Democratic presidential candidates Barack Obama and Hillary Rodham Clinton are ducking the gun-control issue, say McClatchy Newspapers. Republican John McCain has signed a brief urging the Supreme Court to overturn Washington, D.C.’s handgun ban. Clinton and Obama did not sign a rival brief from other members of Congress who back the tough gun restrictions. For years, the national party has downplayed its historic sympathy for gun control for fear that emphasizing it would be politically costly. Democratic politicians are “nervous about the gun issue, so they stay away from it,” said Paul Helmke, president of the Brady Center to Prevent Gun Violence. Democrats have been skittish about gun control since 1994, when their support for a ban on 19 types of assault weapons was one reason that the party that year lost control of both houses of Congress for the first time in 40 years.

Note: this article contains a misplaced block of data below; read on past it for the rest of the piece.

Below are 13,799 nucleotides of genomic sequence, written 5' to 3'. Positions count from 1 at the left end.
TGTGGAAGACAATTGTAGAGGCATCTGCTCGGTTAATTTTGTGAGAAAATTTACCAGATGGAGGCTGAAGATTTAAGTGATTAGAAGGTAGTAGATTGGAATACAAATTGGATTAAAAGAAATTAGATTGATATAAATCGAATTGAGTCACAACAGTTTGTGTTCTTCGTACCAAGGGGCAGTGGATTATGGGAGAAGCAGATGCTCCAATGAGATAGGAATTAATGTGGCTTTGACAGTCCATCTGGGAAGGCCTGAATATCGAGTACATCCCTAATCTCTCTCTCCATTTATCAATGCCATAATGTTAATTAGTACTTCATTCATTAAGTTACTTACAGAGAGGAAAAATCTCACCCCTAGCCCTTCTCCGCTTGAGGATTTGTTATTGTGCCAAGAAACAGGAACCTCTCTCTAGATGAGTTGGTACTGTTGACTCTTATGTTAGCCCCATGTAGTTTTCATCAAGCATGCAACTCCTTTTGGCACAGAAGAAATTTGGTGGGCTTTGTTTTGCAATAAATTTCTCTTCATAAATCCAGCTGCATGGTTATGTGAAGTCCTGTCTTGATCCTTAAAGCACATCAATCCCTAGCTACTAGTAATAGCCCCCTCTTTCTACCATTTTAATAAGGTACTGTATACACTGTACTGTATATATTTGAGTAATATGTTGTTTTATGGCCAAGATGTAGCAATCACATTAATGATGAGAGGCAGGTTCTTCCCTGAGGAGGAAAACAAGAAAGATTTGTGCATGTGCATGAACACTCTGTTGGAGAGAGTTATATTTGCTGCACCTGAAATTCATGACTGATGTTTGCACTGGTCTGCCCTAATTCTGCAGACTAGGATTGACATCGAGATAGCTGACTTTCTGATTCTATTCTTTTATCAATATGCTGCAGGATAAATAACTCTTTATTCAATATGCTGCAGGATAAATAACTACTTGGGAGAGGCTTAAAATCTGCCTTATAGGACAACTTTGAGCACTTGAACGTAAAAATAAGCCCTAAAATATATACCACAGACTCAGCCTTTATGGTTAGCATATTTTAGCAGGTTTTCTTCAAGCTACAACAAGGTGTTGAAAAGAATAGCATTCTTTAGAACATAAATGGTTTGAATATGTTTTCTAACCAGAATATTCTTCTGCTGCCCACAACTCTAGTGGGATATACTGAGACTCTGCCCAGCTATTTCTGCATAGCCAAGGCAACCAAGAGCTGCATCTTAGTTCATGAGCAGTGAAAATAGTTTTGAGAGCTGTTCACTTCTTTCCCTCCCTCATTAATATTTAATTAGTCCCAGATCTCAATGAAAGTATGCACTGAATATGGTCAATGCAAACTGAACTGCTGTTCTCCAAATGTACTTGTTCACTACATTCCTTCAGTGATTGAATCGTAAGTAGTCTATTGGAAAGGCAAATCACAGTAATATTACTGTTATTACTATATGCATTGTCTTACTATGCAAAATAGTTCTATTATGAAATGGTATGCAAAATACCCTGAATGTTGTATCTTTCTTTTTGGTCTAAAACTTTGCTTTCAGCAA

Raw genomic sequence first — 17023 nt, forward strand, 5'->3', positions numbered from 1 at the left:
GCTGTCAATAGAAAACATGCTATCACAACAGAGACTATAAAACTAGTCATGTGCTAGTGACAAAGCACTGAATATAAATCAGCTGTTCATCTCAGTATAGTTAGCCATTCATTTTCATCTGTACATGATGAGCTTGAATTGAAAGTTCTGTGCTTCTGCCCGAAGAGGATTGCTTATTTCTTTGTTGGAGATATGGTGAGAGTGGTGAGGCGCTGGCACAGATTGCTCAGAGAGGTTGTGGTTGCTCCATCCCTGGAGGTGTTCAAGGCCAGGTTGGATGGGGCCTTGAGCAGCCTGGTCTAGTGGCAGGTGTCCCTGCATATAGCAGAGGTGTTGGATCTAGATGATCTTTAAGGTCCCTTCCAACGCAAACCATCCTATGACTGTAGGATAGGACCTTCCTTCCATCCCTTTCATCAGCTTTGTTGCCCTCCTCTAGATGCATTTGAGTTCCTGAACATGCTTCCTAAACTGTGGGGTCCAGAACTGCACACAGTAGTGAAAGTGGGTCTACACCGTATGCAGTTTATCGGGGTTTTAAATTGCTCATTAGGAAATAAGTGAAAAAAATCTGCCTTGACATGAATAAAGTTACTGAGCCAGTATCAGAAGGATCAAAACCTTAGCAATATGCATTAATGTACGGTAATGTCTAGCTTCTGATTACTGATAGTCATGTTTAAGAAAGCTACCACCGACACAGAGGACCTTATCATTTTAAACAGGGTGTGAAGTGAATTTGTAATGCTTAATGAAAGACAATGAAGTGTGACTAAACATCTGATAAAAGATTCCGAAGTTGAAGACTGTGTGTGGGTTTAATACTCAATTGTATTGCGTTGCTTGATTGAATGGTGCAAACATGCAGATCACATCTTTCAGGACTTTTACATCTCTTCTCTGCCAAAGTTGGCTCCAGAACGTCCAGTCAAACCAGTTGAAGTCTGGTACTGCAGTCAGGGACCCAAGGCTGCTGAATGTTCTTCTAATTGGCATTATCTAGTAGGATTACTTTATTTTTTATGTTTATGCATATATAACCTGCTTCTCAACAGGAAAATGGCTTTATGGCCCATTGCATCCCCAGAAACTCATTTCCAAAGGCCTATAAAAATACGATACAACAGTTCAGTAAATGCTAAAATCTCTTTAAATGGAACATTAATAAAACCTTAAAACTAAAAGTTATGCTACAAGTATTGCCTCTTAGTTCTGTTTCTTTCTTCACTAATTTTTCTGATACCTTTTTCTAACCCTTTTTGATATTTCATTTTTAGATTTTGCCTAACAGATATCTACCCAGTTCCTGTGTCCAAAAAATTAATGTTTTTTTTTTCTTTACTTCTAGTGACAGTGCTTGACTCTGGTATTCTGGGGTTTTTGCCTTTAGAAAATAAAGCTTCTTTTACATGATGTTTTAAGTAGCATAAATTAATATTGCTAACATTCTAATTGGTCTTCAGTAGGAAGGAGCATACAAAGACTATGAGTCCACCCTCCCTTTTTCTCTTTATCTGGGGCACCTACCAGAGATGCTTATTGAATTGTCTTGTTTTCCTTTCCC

Democratic Party Chairman Howard Dean has said guns are a state issue. In Illinois, Obama has backed backed banning the manufacture, sale, and possession of handguns in the state; his spokeswoman now says he “believes the Second Amendment creates an individual right, and he greatly respects the constitutional right of Americans to bear arms.” Obama also believes the Constitution permits state and local governments to adopt reasonable and commonsense gun-safety measures. Clinton, using almost identical words, says, “I believe in the Second Amendment. People have a right to bear arms. But I also believe that we can commonsensically approach this.” Whoever still is in the race will be asked to be more specific when the court rules, probably in June.